Thanks to the concept of public domain, 1 (click footnote numbers for information and downloads) the Internet Archive, the Biodiversity Heritage Library, Project Gutenberg, Google Books, and other online resources, it is possible to find obscure and very old sources. A staggering number of publications are freely available online, but much remains undigitized. Unpublished sources are a particular problem: rare or unique sources (field notes, unpublished manuscripts, correspondence, sketches) are easily lost, and those that survive are unlikely to be known, cataloged, or scanned. Any one of them might contain fragments of information (e.g., regional fish names and lore) that their authors never managed to fit into published works. Much remains hidden.

Until the 1930s, no serious attempt was made to standardize fish names, and even scientific names changed frequently. It can be difficult to know what species early observers of North American fishes meant, even when the names they used seem specific. Even the common names of trout and pike in old books are often confusing; the problem is magnified when dealing with less revered fishes such as suckers: suckers exist in almost all areas of the continent and have accumulated many regional and local names, they are frequently called carp, and sucker species were often treated—either out of ignorance of their differences or a feeling that these fish were unworthy of more careful attention—as the single species “suckers.”

LeSueur's illustration of a Blue Sucker, which he called Catostomus elongatus.

Figure 1. LeSueur’s illustration of a (dried) Blue Sucker, which he called Catostomus elongatus. [Plate between pages 102 and 103.] Kirtland (1845: 286) wrote, presumably in reference to this illustration, “Le Sueur drew his figure…from a dried specimen, and, with the exception of the dorsal fin, it has little or no resemblance to the recent fish.” Elsewhere (1838: 192), he wrote “C. elongatus. The Missouri sucker, and the black-horse and black-buffalo of the Cincinnati market. Lesuer’s [sic] figure of [it] has so little resemblance to this fish, that I drew a figure of it and prepared a description under the name of C. fusiformis, before I had any suspicions that we were both aiming at one species. The number of rays in the several fins and the form of the dorsal led me at length to arrive at this conclusion. He had seen only a dried skin.”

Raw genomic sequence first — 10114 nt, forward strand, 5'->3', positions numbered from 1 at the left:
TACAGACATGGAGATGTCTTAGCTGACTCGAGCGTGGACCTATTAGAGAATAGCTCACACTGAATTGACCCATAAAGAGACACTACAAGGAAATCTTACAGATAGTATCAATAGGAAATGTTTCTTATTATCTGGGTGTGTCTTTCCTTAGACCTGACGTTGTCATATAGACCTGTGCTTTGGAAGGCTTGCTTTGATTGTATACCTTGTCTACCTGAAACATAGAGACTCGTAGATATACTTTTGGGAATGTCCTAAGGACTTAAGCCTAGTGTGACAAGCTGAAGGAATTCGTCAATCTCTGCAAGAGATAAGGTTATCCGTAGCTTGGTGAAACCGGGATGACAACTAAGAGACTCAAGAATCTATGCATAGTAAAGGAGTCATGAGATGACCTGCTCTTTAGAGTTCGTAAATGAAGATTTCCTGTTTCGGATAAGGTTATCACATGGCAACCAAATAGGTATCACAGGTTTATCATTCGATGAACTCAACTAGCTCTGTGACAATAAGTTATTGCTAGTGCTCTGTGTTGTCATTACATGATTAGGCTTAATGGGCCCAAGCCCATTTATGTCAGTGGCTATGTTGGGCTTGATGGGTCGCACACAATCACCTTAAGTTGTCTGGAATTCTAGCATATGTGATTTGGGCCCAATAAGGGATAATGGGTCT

Cycleptus elongatus

The Blue Sucker was first described in 1817 by LeSueur as Catostomus elongatus (1817: 103-104). 2 Hot on his heels, Rafinesque (1820: 60-61) 3 described it twice: he gives LeSueur’s Catostomus elongatus as his 67th species (with the common names Long Sucker 4 and Brown Sucker), then adds a new genus, Cycleptus, which differs from Catostomus in having two dorsal fins. In this genus, as species 68, he puts Cycleptus nigrescens, with the common names Black Suckrel [sic] and Missouri Sucker. As usual, he was less than rigorous: he admits he has not seen this fish. I think we can assume that if he had, he would have noticed that it had just one dorsal.

As it is morphologically and otherwise unique, the Blue Sucker can not actually be in the genus Catostomus (or, indeed, in any other sucker genus). Since Rafinesque’s Cycleptus was the first genus other than Catostomus into which the species had been placed, it is the name Agassiz assigned the genus when he sorted it out in 1855. 5 However, LeSueur’s elongatus remained the proper species name, as it had priority over Rafinesque’s nigrescens.

Agassiz did leave open the possibility that if there turned out to be two species of Cycleptus, one would be nigrescens. It now seems that there may, in fact, be at least one additional species—still not described, so known only as Cycleptus sp. and called Rio Grande Blue Sucker. Nigrescens will not be used as the species name, as far as I know, but it is possible. See http://www.fishesoftexas.org/taxon/cycleptus-elongatus/ for further information.